Author Topic: A OT follow on from the keto thread  (Read 606 times)

A OT follow on from the keto thread
« on: November 28, 2018, 05:18:39 pm »
Then there's faddism. I'm not sure when it became normal for kids to 'not to eat' things. But now every parent I know regales me the list of things their children have decided not to eat, or they've gone gluten-free, or some other food-related weirdness. Certainly, when I grew up my mother was happy for me to choose not to eat something provided I didn't mind going hungry because I wasn't getting anything else.

The two are linked... people are weak and pass on their weaknesses to the following generation. It doesn't help that conceiving a child these days is an enterprise worth of the whole department congratulating with lavish contributions for such display of fertility... such is the achievement that the child must be treated like some kind of deity and allowed every caprice.

Meanwhile mental health issues are sky rocketing... as well as obesity

It's just a completely fucked up society

Off topic of course, but I've observed in the last year that we need to recruit at a higher level than historically in order to ensure sufficient redundancy in our resourcing to cover repeated and long periods of mental health related leave. Not blaming the individuals, who are genuinely impacted, but we have created a society where debilitating mental health issues are also normal. The cost of our PHI cover increased by 140% this year!

ian

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Re: A OT follow on from the keto thread
« Reply #1 on: November 28, 2018, 09:41:47 pm »
Like many things it's multifactorial. Not so long ago, mental health issues were mostly ignored or people were simply expected to HTFU. This recognition that psychological illness is as real as organic illness is a good thing.

It has been speculated, that in the absence of actual threat – in general, most of us in the developed world live prosperous, risk-free lives, we're not going to get eaten by a tiger or have to go to war –  we turn mentally inwards. We're primed. In some ways there's an analogy with the immune system, where – in the absence of actual challenge – it turns to autoimmune disease and allergy.

We also live in a world driven by falsity. Happiness is a shiny car or whatever else they can sell to us. Except it isn't really and I think that subconsciously we all know it. We're chasing the unachievable – whatever it is, we won't be any happier when we get it. We're primed in so many ways to be disappointed. We build a scaffold of our expectations. I never considered it a privilege at the time, but growing up with parents with zero expectations of their son was quite nice. Having traversed to the middle-class world I know parents who are fretting about where they fourteen-year-olds will go to university. Some of that has to transfer. University, jobs, houses. Then media. The latest clothes, how you should look, when I was younger there wasn't the constant bombardment of advertisements. It applies to everyone of course, but I think younger people feel it the most, of course (and that's borne out in the stats). They grow up in a world of constant expectation pressure from all directions. There are innumerable examples. We did exams once a year. A horrendous burst of stress, for sure, but for 90% of the year you could fuck about. Now we dose out stress throughout the year, a steady toxin.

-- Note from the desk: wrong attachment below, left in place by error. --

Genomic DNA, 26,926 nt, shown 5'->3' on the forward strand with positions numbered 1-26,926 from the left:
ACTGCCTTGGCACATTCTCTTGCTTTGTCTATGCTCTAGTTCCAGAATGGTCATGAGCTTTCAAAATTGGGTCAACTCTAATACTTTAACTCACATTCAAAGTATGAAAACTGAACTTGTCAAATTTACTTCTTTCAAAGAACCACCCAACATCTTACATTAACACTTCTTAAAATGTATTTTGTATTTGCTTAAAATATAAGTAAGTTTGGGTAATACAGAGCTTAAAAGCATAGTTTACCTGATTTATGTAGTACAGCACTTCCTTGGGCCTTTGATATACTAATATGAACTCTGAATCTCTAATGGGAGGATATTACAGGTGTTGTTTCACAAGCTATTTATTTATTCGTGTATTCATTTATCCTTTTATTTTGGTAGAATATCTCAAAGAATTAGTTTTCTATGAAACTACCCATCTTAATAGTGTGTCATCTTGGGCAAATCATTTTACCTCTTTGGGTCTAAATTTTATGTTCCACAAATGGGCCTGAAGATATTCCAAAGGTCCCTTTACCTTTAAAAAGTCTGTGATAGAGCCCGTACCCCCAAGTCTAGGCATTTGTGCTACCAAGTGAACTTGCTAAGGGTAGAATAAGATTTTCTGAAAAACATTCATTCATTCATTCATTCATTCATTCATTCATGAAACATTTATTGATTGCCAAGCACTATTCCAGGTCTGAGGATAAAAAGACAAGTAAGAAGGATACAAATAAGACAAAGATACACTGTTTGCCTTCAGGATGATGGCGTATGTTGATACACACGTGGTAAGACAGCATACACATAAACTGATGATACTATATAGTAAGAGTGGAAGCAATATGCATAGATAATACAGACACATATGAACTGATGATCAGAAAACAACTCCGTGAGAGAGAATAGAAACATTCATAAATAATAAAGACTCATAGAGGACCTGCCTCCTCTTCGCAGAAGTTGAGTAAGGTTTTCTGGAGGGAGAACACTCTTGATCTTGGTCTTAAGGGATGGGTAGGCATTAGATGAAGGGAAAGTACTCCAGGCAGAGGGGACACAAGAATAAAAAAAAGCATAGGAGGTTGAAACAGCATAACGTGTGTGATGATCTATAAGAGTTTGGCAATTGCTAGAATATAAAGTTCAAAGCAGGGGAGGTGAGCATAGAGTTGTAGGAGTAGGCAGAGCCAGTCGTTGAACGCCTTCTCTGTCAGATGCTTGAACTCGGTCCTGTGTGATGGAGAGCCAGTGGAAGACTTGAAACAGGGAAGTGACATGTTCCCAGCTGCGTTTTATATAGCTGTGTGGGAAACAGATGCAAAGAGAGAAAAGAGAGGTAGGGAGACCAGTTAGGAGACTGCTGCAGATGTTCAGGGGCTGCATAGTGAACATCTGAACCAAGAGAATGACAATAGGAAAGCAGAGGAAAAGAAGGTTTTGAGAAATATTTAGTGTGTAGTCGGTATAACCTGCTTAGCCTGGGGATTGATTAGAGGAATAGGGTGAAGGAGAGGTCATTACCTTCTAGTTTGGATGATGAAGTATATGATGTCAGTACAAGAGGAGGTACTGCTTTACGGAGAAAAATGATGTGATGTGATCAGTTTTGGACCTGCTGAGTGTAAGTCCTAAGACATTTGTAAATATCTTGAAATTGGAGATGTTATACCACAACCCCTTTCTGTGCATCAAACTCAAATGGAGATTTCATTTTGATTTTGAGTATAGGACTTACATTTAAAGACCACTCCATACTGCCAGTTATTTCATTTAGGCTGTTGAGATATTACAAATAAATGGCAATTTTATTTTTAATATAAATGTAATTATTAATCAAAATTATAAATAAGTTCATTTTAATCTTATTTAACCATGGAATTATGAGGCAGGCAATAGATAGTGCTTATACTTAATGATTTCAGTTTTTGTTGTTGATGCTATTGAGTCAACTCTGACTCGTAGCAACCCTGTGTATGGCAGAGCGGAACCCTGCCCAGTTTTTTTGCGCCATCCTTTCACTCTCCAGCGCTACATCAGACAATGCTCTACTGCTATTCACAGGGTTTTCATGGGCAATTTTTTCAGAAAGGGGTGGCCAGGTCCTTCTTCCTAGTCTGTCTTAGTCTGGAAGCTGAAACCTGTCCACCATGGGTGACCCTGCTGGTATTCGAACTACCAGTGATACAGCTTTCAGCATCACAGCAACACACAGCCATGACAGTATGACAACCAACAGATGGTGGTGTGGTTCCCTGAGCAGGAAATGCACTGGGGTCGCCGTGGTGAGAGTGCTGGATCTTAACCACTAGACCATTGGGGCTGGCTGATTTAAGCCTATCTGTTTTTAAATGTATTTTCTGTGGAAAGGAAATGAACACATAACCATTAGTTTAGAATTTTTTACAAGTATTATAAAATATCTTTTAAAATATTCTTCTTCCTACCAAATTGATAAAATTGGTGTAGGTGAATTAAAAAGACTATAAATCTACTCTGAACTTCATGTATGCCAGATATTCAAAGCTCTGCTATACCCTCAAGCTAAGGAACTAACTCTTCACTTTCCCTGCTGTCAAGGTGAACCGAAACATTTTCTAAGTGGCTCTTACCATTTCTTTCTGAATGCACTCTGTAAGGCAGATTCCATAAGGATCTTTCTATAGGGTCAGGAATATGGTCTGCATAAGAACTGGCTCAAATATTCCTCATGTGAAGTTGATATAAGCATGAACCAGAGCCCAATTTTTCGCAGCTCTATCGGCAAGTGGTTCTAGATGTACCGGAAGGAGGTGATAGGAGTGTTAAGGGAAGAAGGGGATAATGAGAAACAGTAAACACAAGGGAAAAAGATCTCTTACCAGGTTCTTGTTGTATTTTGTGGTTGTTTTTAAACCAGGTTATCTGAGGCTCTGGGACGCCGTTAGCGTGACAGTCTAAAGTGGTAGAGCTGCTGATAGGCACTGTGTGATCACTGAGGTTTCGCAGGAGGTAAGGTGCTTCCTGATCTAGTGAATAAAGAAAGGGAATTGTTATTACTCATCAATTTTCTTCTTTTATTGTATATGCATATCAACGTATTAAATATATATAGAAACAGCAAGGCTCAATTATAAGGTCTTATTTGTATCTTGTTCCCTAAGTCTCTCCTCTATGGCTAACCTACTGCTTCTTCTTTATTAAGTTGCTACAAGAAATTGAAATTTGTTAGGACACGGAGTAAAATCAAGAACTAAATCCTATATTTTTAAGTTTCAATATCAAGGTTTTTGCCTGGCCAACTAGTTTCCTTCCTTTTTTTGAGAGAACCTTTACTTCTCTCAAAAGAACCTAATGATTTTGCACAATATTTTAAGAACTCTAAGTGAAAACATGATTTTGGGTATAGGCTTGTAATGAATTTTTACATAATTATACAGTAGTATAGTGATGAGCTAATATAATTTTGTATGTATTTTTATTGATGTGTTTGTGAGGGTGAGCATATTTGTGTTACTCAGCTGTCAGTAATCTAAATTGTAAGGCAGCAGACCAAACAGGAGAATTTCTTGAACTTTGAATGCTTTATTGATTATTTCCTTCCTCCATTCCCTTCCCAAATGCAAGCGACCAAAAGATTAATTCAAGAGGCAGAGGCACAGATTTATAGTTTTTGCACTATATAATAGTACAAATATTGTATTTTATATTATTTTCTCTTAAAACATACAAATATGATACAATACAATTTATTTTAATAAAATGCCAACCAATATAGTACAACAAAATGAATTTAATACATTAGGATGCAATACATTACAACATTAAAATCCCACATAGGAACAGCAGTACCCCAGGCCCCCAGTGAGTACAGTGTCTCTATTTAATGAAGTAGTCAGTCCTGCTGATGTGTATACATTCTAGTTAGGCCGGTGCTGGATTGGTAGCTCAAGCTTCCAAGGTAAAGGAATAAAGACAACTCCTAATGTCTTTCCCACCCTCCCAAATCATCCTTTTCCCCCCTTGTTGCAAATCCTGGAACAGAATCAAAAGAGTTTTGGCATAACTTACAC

I think another reflection of that pressure is an unwillingness for parents to potentially damage their child with a 'no.' My childhood was a symphony of noes. I rarely had to finish my request before it was  no-bombed into oblivion. Nowadays everything seems to be a negotiation ('now then Poppy, stop stabbing mommy, you don't want bloodstains on your dress do you?'). It's probably a good job I don't have kids, I'd probably be awful (and actual parents can tell me to 'fuck off' at this point). Every Friday, I have to wait while no fewer than four adults try to herd a class of kids out of the swimming pool. It's endless negotiation and cajoling. No 'stand there and be quiet.' This observation may, of course, define me as officially old. But in a world without noes, that feeling of expectation can only grow.

There's also a strong correlate with social media. Pressure is no longer a local phenomenon and every kid seems to go direct from dummy to phone these days. I doubt that bodes well.
!nataS pihsroW

Re: A OT follow on from the keto thread
« Reply #2 on: November 28, 2018, 09:55:01 pm »
Not forgetting that the world we now live in is very much more demanding than it used to be. Staff utilisation figures (ignoring holidays) are in many industries over 90% with training expected to happen on the job rather than away from the work area. Coupled to this is that responses are expected virtually instantly and what was once only expected from the high flyers in terms of commitment and output is now expected as the norm. Add to this jolly little mix is the constant expectation of increased ‘efficiency and you have a perfect storm in terms of sress producing environment.
Sorting my life out, one shed at a time.

ian

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Re: A OT follow on from the keto thread
« Reply #3 on: November 28, 2018, 10:27:01 pm »
I dunno. A lot people pretend to work. Presentism. Having to meet some pointless goals because someone decided goals needed to be set. I think pretending to work is more stressful that actual work since you've got the double stress of fearing you'll be caught out. Plus, I expect a lot of people know at some level a lot of what they do is fundamentally pointless.